Do both sentences give the same meaning ?

Hello maazbin

'I am waiting for you' only refers to now; 'I have been waiting for you' refers to the past and the present. Please note that both the present continuous and the present perfect continuous can be used for various reasons -- if you follow the links, you'll see an explanation of the main ones.

All the best

Kirk

The LearnEnglish Team

Good morning! Firstly, can we say they play tennis every Sunday for years instead of they've been playing tennis every Sunday for years? Secondly, what is the conceptual difference between the present continuous and the present perfect continuous in sentences as the following one: I usually go to the gym on the High Street, but it's closed for repairs at the moment so I've been going to the one in the shopping centre? I mean if I replace the “I have been going” with “I am going”.

Hello avger

Regarding your first question, no, it's not correct to use the present simple there. This is because the action clearly began in the past and is still going on these days. In many of the languages I've studied (e.g. Spanish), a verb form like the present simple works here, but in English it doesn't. Even if you were talking about something as regular and old as the sun rising, you'd need to use a present perfect continuous form here (e.g. 'The sun has been rising every day for billions of years').

As for your second question, I can't think of any real difference in meaning or in the conceptualisation of the situation. The present perfect form of course puts a little more emphasis on the fact that it began in the past, but that is also clear with the present form. The most important feature of both is the continuous aspect, which shows that this situation is a departure from the normal.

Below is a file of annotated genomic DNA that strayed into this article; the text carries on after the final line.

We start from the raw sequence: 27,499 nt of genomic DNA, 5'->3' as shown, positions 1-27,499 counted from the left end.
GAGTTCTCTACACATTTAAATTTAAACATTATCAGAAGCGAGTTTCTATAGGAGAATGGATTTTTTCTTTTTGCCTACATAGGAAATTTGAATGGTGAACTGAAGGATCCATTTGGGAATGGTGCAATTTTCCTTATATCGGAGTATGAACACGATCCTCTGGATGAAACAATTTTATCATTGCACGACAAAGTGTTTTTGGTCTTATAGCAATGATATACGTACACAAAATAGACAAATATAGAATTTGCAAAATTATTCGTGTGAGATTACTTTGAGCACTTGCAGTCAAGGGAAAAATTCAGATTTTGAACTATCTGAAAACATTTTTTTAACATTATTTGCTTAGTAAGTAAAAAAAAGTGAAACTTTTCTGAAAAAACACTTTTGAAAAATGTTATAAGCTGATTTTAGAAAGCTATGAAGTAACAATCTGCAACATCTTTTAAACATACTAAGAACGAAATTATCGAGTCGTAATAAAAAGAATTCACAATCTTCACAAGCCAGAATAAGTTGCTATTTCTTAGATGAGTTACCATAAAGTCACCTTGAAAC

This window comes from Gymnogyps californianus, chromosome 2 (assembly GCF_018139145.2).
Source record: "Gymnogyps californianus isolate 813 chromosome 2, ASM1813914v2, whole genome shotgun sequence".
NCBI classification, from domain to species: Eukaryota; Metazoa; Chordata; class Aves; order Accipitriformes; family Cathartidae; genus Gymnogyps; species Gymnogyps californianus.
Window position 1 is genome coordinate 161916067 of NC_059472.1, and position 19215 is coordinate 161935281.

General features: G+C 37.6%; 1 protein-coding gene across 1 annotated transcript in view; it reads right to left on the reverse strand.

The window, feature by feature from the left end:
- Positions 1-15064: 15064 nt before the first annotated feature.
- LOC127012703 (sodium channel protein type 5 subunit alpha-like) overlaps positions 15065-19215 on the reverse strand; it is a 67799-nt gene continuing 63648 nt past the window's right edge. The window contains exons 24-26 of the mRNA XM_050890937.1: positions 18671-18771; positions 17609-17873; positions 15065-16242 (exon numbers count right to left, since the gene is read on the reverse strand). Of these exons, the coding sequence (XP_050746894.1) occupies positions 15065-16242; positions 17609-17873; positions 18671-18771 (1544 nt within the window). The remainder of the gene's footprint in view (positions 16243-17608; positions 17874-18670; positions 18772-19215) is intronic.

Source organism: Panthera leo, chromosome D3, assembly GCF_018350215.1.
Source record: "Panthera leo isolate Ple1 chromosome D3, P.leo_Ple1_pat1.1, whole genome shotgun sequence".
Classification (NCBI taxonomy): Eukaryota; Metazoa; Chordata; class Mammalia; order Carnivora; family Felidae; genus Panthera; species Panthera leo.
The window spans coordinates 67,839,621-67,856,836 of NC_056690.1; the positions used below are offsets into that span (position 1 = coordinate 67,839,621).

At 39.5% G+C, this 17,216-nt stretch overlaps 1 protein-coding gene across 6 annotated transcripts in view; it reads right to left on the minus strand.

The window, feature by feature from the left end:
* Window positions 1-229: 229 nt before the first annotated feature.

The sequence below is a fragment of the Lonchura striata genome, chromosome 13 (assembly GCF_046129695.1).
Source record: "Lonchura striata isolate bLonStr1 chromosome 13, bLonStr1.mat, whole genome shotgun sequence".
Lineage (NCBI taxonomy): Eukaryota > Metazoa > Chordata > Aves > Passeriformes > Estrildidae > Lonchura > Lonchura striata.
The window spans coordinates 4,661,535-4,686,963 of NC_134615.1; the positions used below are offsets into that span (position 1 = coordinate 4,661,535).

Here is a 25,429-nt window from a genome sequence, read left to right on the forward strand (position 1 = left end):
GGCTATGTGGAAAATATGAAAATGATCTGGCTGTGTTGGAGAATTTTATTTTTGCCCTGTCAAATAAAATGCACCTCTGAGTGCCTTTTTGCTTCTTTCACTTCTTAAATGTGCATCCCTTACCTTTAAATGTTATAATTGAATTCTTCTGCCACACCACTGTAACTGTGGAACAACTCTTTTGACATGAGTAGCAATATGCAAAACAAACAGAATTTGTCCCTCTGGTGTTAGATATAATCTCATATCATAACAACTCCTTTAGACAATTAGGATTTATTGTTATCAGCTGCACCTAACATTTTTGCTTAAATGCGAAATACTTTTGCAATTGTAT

All the best

Kirk

The LearnEnglish Team

Hi
Could you please answer the following question?
Does this sentence "I know, I'm really red. I've been running!" means that the speaker is still running? If not, can being red be the result of running and and we should use present perfect form?

Hello hj1992

In this case, it means that the speaker stopped running very recently, recent enough that the redness in their face is the result of their running. As the chart above states, the redness is evidence of recent activity (the running).

If the speaker were still running at the time they said this, then 'I'm running' would be the verb form to use to show this.

All the best

Kirk

The LearnEnglish Team

Can we change the place of " already" in this sentence ?
I've had three coffees already today!

Hello 83roman,

Adverbs are often very flexible in terms of their position and you can move already in this sentence. All of these are perfectly fine:

I've had three coffees already today!

I've already had three coffees today!

I've had three coffees today already!

 

Peter

The LearnEnglish Team

these questions are not difficult but this kind of exercises can help us with some doubts in our day to day